President Donald Trump watches the first half of an NCAA college football game between Army and Navy, Saturday, Dec. 14, 2019, in Philadelphia. (AP Photo/Matt Slocum)

Will young white evangelicals turn their backs on Trump?

(RNS) — The one statistic that even many casual observers of religion and politics can recite from memory is that 81% of white evangelicals voted for President Trump in 2016.

It's true that, other than black Protestants, no other religious group in the United States is more politically homogenous than white evangelicals, and current polling tells us that the president is still very popular with this group.

But, to paraphrase Ronald Reagan, “a different political coalition is never more than a generation away.”

So one question as we head toward the 2020 election is whether young white evangelicals have been turned off by the Trump presidency. Could there be a Democratic-evangelical coalition in the future?

Looking at political partisanship is a good place to start. Using numbers from the massive Cooperative Congressional Election Survey, I broke white evangelical Protestants into four age groups and calculated their partisanship in both 2008 and 2018. Is there evidence of a Trump backlash in the most recent dataset?

The results show no difference in white evangelical voting based on age. In 2008, 65.2% of evangelicals under the age of 35 were Republicans. That makes them statistically indistinguishable from any other age group of white evangelicals. Ten years later, white evangelicals as a whole were slightly less likely to identify as Republican, but there was still no significant difference in 2018 between 18- to 35-year-olds (58.3% Republican) and those 65 and over (60.9% Republican).

"Where Do Younger White Evangelicals Differ?" Graphic by Ryan Burge.

From this angle, the white evangelical connection with the Republican Party is certainly not losing its strength.

But, wondering if young evangelicals approach some issues in ways that don't show up simply by party affiliation, I took my investigation a step further. The Cooperative Congressional Election Survey has a nice array of questions about abortion, taxes, gun control, immigration and gender/racial issues. I compared white evangelicals 18 to 35 years old to white evangelicals who were 36 or older on 12 different issues.

It’s fair to say that, on the whole, older evangelicals hold more conservative positions than those under the age of 35. On only one issue (banning assault weapons) do younger evangelicals fall further to the right on the political spectrum. However, there are several issues where the gap between the two groups is quite large.

Most notably, younger evangelicals are much less conservative on immigration and on trade — specifically on the Trump tariffs on China. Some daylight can be seen between younger and older evangelicals on cultural issues as well. For instance, younger white evangelicals are more likely to believe that white people have advantages because of their skin color and are more sympathetic to feminist arguments. It seems that young white evangelicals have experienced a little of the “great awokening.

On taxation and abortion, young white evangelicals look little different from the rest of evangelicalism. 

But the question we've posed is how these fractures are likely to show up at the ballot box.

Graphic by Ryan Burge

To look for answers, I calculated the share of the two-party vote that went for Donald Trump in 2016 among white evangelicals between the ages of 18 and 35 and then those over 35 years old. I did the same for Trump’s approval rating in 2018, as well as the vote choice for the House of Representatives in the 2018 midterm elections.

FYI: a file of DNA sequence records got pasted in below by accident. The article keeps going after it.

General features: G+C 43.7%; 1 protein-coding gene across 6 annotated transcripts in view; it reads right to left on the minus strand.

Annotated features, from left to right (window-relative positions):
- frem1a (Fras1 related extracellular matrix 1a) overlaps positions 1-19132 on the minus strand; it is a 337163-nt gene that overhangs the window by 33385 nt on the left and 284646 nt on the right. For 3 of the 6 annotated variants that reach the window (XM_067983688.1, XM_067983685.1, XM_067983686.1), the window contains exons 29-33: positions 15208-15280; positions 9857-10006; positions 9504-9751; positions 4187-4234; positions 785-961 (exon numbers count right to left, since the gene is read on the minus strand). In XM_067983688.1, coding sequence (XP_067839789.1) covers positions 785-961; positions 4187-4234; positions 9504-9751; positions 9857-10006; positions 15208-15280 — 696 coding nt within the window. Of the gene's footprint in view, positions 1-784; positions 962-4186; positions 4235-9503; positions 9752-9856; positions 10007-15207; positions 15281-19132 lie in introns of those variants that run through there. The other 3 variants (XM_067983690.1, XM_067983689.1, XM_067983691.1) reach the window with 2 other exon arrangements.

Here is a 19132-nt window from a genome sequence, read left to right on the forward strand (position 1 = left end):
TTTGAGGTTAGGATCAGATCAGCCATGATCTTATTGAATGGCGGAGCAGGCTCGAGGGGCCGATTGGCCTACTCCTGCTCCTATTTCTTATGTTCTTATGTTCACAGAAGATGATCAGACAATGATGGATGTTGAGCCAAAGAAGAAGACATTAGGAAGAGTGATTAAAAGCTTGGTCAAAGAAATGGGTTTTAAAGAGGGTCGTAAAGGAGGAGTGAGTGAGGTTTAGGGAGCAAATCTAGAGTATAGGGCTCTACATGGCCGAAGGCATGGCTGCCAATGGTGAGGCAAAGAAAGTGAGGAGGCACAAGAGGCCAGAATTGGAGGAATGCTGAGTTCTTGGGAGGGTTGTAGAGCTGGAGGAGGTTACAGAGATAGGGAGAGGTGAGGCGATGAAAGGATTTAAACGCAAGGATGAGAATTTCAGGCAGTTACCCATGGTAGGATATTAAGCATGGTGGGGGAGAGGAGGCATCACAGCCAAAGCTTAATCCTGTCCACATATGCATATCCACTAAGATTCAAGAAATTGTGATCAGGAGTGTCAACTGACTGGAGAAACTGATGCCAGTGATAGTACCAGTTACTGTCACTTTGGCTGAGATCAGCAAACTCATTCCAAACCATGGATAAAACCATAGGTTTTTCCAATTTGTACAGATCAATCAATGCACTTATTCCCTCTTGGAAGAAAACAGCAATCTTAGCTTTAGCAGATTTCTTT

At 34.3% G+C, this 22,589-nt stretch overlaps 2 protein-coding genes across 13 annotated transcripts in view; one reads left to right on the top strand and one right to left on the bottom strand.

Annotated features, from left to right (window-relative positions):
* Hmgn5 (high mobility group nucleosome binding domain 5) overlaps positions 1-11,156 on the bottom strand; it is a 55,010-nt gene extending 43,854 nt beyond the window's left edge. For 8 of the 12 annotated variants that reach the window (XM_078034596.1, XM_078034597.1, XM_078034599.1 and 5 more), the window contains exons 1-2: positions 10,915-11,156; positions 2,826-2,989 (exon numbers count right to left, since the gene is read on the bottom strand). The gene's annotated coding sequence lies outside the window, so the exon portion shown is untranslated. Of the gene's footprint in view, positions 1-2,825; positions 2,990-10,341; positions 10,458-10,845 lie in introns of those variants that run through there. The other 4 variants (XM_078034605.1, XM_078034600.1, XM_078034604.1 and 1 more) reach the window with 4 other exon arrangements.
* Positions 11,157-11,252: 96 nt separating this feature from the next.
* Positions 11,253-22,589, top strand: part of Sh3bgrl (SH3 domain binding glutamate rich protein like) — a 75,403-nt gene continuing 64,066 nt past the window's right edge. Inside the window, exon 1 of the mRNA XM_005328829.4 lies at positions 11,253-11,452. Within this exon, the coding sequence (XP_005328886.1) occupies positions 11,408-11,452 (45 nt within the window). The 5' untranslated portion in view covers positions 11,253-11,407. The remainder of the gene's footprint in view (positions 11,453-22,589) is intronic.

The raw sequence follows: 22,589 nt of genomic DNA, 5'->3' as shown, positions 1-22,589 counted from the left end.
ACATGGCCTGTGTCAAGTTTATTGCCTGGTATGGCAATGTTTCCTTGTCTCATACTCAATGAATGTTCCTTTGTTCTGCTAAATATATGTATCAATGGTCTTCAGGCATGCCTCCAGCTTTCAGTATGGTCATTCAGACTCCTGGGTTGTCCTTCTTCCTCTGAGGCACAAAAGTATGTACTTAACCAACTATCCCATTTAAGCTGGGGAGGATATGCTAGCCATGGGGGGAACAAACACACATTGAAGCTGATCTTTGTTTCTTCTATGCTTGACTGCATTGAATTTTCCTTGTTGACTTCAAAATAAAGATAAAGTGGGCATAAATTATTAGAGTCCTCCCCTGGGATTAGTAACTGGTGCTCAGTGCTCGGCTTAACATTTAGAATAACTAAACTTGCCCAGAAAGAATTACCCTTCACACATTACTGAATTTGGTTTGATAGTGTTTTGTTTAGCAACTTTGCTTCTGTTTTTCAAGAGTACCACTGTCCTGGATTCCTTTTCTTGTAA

As for the first part of the calculation, young white evangelicals were just as enthusiastic for Trump in 2016 as their parents and grandparents, with 78.1% of the younger group voting for the GOP candidate, just shy of the 81.9% share of the rest of white evangelicalism.

Come 2018, the numbers show that support had eroded somewhat among young white evangelicals. In a poll conducted in the fall of 2018, just 65.7% of white evangelicals under the age of 35 approved of his job performance, compared to 77.9% of older white evangelicals.

That’s a significant softening of support. But that erosion in enthusiasm is nothing but posturing unless it is coupled with different voting behavior at the polls in the 2018 midterms. And here we see some small evidence of cracks emerging.

While 78% of young white evangelicals voted for Trump in 2016, the share that voted for his party in the 2018 midterms had slid to 71.3%. The decline among the rest of evangelicals was just over two percentage points.

So are young evangelicals as conservative as older generations?

There’s not a clear answer. On issues like immigration, health insurance and race and gender inequality, it does appear that younger evangelicals are drifting toward the center. But on bread-and-butter conservative topics like taxation, guns and abortion, they are strong Republicans.

In sum, it doesn’t appear as if a blue wave is emerging among young white evangelicals. Despite the disagreements that they have with the GOP on issues of human rights and the environment, they don't seem able to stomach voting for any party but the Republican Party.

There’s a concept in political science that seems applicable in this case — negative partisanship. It would appear that young white evangelicals don’t love the Republican Party, but they abhor the Democrats. Checking the box next to Trump’s name is not affirming everything about his policies but, instead, is a vote against the Democrats' eventual candidate. Until that shifts, don’t expect the narrative to change.